For years, we’ve been watching as American society divides into a small, gated top and an increasingly desperate mass. Until recently, we in academia (we on tenured lines, at least) have ignored that we’ve been part and parcel of the same thing. Right now, we have little authority to lecture the greater society about the 1%, for we have not tended to our own garden. It does little when we yell about how our nation is dividing into the elite and the rest when we have been facilitating that same change on campus for a generation. Berube suggests, writing specifically about health care, that “perhaps some measure of sanity can be restored to the finances of higher education if the most well-remunerated people on campus agree to absorb the rising costs of health care on behalf of their institutions’ most vulnerable and precarious employees.” That would be a start, at least. It reflects on us poorly to have tenured full professors on the picket lines outside of WalMart or McDonald’s when they benefit from exploitation (or seem to, in the eyes of the wider public) of low-level workers in their own institutions.
In New York, Louisiana, and many other states, tuition hikes at public universities have been offset by cuts in state support. In other words, students are paying more but getting the same, at best. In most cases, they are getting less. The cost of education is putting an undue burden on our students–but faculty do little but wring their hands. New loan structures aren’t the answer–that lies in developing a public understanding of the value of higher education to society as a whole. Shamefully, we have let discussions of education devolve into discussions of job training–to the detriment of our students, our institutions, and our society. We need to get back to the principles of John Dewey and of the United States of the distant past–but that’s not going to happen until we start joining with our students to advocate for them and for their education.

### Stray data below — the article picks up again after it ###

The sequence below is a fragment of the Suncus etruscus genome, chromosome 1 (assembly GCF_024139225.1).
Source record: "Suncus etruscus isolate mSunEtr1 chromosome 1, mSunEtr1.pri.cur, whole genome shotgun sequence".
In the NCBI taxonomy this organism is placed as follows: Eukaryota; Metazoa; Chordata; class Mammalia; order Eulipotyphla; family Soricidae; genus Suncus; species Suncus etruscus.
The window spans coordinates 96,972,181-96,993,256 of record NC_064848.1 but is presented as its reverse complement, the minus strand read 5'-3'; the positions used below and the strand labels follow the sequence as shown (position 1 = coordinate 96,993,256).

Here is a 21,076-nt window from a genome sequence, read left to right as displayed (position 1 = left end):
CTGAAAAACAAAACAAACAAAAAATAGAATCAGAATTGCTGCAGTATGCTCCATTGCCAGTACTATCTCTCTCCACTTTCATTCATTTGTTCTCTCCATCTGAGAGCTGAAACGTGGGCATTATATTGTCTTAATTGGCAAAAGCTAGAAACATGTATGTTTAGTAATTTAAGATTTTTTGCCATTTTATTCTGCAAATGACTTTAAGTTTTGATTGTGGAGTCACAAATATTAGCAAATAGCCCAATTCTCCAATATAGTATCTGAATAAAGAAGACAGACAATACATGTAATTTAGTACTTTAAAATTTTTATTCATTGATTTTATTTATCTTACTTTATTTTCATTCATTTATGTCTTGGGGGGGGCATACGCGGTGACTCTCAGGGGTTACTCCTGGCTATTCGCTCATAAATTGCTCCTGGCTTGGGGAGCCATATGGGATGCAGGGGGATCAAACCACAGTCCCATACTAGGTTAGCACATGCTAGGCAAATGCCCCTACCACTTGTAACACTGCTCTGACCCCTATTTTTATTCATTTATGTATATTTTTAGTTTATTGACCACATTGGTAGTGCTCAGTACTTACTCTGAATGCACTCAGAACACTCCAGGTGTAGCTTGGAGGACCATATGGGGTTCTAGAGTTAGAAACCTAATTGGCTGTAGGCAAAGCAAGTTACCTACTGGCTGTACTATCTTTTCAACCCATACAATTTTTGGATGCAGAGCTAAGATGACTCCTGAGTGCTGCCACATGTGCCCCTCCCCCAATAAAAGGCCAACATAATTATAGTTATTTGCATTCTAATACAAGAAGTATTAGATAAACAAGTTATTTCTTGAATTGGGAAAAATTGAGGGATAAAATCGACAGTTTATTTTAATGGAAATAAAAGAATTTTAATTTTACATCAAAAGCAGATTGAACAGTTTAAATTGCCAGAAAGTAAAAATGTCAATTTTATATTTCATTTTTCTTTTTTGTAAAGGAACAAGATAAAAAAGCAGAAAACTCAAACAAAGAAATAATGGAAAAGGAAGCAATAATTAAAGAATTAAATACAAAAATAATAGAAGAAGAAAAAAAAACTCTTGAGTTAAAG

Though most of us know that real education lies in the discourse between students and professors and students and students, we have let the corporate “product” model creep into how our classrooms are envisioned. Student Learning Outcomes that can be enumerated have become the cry of the day–but they are simply another means for business-style management to take hold within our classrooms. They do not improve learning; they improve management, of students and teachers–and they carry with them the assumption that the teachers cannot be trusted. Only higher management deserves that. Faculty have let this happen, retreating (as Berube claims) into their own offices rather than facing the things going on around them.
Perhaps Giroux does not go far enough. Perhaps there needs to be a fifth area: faculty need to organize. The AAUP has been shrinking for generations. Yet, if ever the Association was needed, it is now. It is, however, the faculty who make the organization–it only works, in other words, when faculty have confidence in themselves, both individually and as a group. That has long been lacking. Changing that requires that each of us begin to support all of the others in our profession. Ours is not a lifeboat with room for no more but a broad beach that can provide safety for everyone struggling in the waves and undertow. And all it takes to bring everyone to safety is for those on the beach to join hands in a chain reaching out into the water.